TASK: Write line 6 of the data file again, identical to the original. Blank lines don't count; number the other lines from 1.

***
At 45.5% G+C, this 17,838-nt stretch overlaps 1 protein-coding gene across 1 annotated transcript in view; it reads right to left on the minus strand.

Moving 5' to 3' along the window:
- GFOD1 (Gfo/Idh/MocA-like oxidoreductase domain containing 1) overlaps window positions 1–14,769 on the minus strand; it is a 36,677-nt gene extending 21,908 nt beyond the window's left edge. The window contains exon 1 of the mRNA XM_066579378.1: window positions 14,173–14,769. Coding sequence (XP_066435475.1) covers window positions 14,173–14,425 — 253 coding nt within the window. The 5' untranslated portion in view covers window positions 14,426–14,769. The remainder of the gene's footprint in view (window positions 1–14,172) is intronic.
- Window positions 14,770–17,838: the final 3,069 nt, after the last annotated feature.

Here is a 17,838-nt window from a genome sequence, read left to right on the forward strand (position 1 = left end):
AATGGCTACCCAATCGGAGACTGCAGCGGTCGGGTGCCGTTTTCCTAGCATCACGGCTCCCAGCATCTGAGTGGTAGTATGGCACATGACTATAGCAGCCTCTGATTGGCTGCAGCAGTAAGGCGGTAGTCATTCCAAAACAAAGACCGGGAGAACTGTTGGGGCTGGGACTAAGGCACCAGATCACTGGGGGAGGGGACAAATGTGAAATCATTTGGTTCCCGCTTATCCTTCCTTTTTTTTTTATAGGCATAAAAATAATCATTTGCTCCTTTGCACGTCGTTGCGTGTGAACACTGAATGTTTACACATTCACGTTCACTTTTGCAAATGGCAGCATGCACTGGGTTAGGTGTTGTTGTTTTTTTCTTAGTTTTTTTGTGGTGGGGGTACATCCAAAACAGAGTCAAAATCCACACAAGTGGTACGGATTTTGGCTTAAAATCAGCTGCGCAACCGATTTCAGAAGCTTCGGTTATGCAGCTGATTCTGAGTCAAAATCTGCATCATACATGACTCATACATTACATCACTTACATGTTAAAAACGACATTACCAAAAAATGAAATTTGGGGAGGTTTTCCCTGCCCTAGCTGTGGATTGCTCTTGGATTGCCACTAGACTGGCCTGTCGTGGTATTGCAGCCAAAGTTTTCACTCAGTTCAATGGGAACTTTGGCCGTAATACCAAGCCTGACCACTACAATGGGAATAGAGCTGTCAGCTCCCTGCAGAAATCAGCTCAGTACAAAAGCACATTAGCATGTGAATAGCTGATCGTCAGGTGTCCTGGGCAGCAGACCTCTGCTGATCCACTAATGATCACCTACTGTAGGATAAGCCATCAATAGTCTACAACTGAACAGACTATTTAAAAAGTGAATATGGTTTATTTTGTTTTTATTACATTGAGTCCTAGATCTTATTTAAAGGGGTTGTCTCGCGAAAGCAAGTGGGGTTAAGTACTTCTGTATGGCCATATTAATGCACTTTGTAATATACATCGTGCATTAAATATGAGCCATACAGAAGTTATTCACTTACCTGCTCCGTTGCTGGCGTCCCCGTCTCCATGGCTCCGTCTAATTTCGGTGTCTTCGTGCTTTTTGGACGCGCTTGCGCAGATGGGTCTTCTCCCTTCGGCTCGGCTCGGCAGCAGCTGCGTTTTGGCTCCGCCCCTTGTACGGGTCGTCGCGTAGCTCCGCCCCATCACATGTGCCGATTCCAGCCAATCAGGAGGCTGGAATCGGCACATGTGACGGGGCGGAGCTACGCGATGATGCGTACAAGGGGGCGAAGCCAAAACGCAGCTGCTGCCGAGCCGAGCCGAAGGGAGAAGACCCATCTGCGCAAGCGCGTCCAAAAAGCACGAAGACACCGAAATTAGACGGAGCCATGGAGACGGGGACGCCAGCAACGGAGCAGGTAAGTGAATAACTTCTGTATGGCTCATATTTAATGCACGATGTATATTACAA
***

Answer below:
AATGGCTACCCAATCGGAGACTGCAGCGGTCGGGTGCCGTTTTCCTAGCATCACGGCTCCCAGCATCTGAGTGGTAGTATGGCACATGACTATAGCAGCCTCTGATTGGCTGCAGCAGTAAGGCGGTAGTCATTCCAAAACAAAGACCGGGAGAACTGTTGGGGCTGGGACTAAGGCACCAGATCACTGGGGGAGGGGACAAATGTGAAATCATTTGGTTCCCGCTTATCCTTCCTTTTTTTTTTATAGGCATAAAAATAATCATTTGCTCCTTTGCACGTCGTTGCGTGTGAACACTGAATGTTTACACATTCACGTTCACTTTTGCAAATGGCAGCATGCACTGGGTTAGGTGTTGTTGTTTTTTTCTTAGTTTTTTTGTGGTGGGGGTACATCCAAAACAGAGTCAAAATCCACACAAGTGGTACGGATTTTGGCTTAAAATCAGCTGCGCAACCGATTTCAGAAGCTTCGGTTATGCAGCTGATTCTGAGTCAAAATCTGCATCATACATGACTCATACATTACATCACTTACATGTTAAAAACGACATTACCAAAAAATGAAATTTGGGGAGGTTTTCCCTGCCCTAGCTGTGGATTGCTCTTGGATTGCCACTAGACTGGCCTGTCGTGGTATTGCAGCCAAAGTTTTCACTCAGTTCAATGGGAACTTTGGCCGTAATACCAAGCCTGACCACTACAATGGGAATAGAGCTGTCAGCTCCCTGCAGAAATCAGCTCAGTACAAAAGCACATTAGCATGTGAATAGCTGATCGTCAGGTGTCCTGGGCAGCAGACCTCTGCTGATCCACTAATGATCACCTACTGTAGGATAAGCCATCAATAGTCTACAACTGAACAGACTATTTAAAAAGTGAATATGGTTTATTTTGTTTTTATTACATTGAGTCCTAGATCTTATTTAAAGGGGTTGTCTCGCGAAAGCAAGTGGGGTTAAGTACTTCTGTATGGCCATATTAATGCACTTTGTAATATACATCGTGCATTAAATATGAGCCATACAGAAGTTATTCACTTACCTGCTCCGTTGCTGGCGTCCCCGTCTCCATGGCTCCGTCTAATTTCGGTGTCTTCGTGCTTTTTGGACGCGCTTGCGCAGATGGGTCTTCTCCCTTCGGCTCGGCTCGGCAGCAGCTGCGTTTTGGCTCCGCCCCTTGTACGGGTCGTCGCGTAGCTCCGCCCCATCACATGTGCCGATTCCAGCCAATCAGGAGGCTGGAATCGGCACATGTGACGGGGCGGAGCTACGCGATGATGCGTACAAGGGGGCGAAGCCAAAACGCAGCTGCTGCCGAGCCGAGCCGAAGGGAGAAGACCCATCTGCGCAAGCGCGTCCAAAAAGCACGAAGACACCGAAATTAGACGGAGCCATGGAGACGGGGACGCCAGCAACGGAGCAGGTAAGTGAATAACTTCTGTATGGCTCATATTTAATGCACGATGTATATTACAA